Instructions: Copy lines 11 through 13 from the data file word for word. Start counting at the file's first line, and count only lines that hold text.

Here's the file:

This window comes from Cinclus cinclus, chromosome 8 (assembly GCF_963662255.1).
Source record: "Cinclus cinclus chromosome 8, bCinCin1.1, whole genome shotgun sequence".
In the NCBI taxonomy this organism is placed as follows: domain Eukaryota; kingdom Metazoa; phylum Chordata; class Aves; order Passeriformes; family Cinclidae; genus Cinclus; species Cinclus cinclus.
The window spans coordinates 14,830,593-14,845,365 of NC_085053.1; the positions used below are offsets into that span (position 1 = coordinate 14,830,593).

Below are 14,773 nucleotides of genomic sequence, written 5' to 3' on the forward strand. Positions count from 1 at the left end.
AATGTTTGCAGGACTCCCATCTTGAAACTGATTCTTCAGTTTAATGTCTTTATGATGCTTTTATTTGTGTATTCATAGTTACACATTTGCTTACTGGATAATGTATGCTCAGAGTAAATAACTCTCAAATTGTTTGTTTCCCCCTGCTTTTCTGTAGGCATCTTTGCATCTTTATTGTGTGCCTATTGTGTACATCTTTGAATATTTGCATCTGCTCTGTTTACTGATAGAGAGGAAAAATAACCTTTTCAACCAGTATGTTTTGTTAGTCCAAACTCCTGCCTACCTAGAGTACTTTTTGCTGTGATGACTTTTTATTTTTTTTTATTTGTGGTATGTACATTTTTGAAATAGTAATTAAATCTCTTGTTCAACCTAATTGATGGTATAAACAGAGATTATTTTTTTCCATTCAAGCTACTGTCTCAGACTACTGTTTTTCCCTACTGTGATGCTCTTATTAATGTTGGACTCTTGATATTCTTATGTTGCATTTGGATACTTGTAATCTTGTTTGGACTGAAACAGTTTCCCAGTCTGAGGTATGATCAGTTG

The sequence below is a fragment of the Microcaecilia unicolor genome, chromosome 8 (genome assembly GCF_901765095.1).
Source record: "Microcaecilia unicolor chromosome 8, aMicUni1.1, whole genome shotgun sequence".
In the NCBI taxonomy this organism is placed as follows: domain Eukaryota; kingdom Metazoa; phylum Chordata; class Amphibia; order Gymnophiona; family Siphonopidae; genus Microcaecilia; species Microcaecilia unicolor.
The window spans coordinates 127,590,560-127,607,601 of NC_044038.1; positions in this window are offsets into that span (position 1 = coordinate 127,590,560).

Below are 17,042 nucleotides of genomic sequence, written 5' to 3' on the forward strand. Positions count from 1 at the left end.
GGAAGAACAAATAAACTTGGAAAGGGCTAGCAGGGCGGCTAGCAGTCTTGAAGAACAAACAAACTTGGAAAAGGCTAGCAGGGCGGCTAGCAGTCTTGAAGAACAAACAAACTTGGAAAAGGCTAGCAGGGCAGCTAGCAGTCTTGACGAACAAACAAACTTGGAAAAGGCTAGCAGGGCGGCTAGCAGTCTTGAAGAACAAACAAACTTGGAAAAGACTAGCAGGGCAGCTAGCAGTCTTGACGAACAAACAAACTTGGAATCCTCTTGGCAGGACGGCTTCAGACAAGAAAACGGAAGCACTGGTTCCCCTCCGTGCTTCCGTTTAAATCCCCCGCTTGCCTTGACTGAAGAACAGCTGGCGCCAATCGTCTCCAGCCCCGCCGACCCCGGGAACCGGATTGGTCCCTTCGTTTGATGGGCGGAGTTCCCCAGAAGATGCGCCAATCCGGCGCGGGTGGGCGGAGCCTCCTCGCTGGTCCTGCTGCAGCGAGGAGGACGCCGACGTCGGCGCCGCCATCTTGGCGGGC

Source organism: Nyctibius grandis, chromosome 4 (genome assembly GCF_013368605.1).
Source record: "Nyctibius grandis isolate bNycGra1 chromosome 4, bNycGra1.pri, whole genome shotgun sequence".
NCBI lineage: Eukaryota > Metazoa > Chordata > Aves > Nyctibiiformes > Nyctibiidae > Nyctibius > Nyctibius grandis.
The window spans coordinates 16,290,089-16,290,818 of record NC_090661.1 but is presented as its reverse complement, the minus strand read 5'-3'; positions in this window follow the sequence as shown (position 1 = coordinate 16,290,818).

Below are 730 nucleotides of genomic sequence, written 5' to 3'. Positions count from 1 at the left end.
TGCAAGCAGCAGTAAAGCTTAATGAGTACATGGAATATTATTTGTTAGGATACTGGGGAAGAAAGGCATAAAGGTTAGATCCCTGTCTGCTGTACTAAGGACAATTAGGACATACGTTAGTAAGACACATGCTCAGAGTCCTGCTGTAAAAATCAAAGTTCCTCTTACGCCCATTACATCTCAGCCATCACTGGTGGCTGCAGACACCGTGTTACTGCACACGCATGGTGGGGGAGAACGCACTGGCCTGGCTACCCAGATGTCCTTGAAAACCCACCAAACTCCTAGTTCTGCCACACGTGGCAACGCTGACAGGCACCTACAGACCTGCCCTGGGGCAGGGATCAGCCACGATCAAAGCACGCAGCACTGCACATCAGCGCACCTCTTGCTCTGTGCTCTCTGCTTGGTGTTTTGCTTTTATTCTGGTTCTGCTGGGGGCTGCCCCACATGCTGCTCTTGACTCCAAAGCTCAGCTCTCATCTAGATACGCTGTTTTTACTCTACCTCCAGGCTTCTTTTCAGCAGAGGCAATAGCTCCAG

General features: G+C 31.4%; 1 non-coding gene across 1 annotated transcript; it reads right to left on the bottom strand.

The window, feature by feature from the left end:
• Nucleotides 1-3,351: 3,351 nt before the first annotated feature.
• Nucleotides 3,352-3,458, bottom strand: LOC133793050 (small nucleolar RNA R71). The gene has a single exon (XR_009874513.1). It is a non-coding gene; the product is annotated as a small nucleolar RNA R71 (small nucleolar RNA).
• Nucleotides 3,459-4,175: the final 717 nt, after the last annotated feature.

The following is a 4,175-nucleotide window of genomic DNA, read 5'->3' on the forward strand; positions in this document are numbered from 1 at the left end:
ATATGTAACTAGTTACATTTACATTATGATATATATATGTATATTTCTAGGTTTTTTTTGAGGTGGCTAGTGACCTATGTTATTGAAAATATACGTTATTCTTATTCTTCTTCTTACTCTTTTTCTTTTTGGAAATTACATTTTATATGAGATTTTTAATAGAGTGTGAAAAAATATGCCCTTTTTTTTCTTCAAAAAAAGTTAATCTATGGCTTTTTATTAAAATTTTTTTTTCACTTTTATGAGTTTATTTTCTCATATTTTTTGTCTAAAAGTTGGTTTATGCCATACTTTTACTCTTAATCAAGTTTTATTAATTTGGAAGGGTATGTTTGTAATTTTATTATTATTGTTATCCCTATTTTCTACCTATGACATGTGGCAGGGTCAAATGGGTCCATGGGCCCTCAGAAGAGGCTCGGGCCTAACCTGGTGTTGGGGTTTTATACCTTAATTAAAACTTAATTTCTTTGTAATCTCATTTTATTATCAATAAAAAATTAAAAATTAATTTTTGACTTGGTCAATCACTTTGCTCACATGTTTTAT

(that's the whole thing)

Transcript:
Below are 17,042 nucleotides of genomic sequence, written 5' to 3' on the forward strand. Positions count from 1 at the left end.
GGAAGAACAAATAAACTTGGAAAGGGCTAGCAGGGCGGCTAGCAGTCTTGAAGAACAAACAAACTTGGAAAAGGCTAGCAGGGCGGCTAGCAGTCTTGAAGAACAAACAAACTTGGAAAAGGCTAGCAGGGCAGCTAGCAGTCTTGACGAACAAACAAACTTGGAAAAGGCTAGCAGGGCGGCTAGCAGTCTTGAAGAACAAACAAACTTGGAAAAGACTAGCAGGGCAGCTAGCAGTCTTGACGAACAAACAAACTTGGAATCCTCTTGGCAGGACGGCTTCAGACAAGAAAACGGAAGCACTGGTTCCCCTCCGTGCTTCCGTTTAAATCCCCCGCTTGCCTTGACTGAAGAACAGCTGGCGCCAATCGTCTCCAGCCCCGCCGACCCCGGGAACCGGATTGGTCCCTTCGTTTGATGGGCGGAGTTCCCCAGAAGATGCGCCAATCCGGCGCGGGTGGGCGGAGCCTCCTCGCTGGTCCTGCTGCAGCGAGGAGGACGCCGACGTCGGCGCCGCCATCTTGGCGGGC

Source organism: Nyctibius grandis, chromosome 4 (genome assembly GCF_013368605.1).